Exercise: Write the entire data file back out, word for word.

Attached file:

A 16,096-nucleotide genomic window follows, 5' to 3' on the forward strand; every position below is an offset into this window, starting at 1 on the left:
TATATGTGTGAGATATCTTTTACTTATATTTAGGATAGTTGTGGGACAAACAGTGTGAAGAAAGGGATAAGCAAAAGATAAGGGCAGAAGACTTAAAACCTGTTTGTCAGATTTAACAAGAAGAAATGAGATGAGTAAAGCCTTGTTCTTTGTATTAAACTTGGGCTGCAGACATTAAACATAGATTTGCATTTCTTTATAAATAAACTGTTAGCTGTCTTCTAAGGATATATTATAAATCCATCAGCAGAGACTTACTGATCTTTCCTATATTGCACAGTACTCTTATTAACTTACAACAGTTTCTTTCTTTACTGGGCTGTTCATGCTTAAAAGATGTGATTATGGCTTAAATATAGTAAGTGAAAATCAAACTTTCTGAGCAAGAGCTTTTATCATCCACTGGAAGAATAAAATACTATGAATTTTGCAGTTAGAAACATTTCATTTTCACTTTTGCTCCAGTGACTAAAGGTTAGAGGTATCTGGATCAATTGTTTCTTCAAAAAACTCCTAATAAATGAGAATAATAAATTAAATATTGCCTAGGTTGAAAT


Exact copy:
A 16,096-nucleotide genomic window follows, 5' to 3' on the forward strand; every position below is an offset into this window, starting at 1 on the left:
TATATGTGTGAGATATCTTTTACTTATATTTAGGATAGTTGTGGGACAAACAGTGTGAAGAAAGGGATAAGCAAAAGATAAGGGCAGAAGACTTAAAACCTGTTTGTCAGATTTAACAAGAAGAAATGAGATGAGTAAAGCCTTGTTCTTTGTATTAAACTTGGGCTGCAGACATTAAACATAGATTTGCATTTCTTTATAAATAAACTGTTAGCTGTCTTCTAAGGATATATTATAAATCCATCAGCAGAGACTTACTGATCTTTCCTATATTGCACAGTACTCTTATTAACTTACAACAGTTTCTTTCTTTACTGGGCTGTTCATGCTTAAAAGATGTGATTATGGCTTAAATATAGTAAGTGAAAATCAAACTTTCTGAGCAAGAGCTTTTATCATCCACTGGAAGAATAAAATACTATGAATTTTGCAGTTAGAAACATTTCATTTTCACTTTTGCTCCAGTGACTAAAGGTTAGAGGTATCTGGATCAATTGTTTCTTCAAAAAACTCCTAATAAATGAGAATAATAAATTAAATATTGCCTAGGTTGAAAT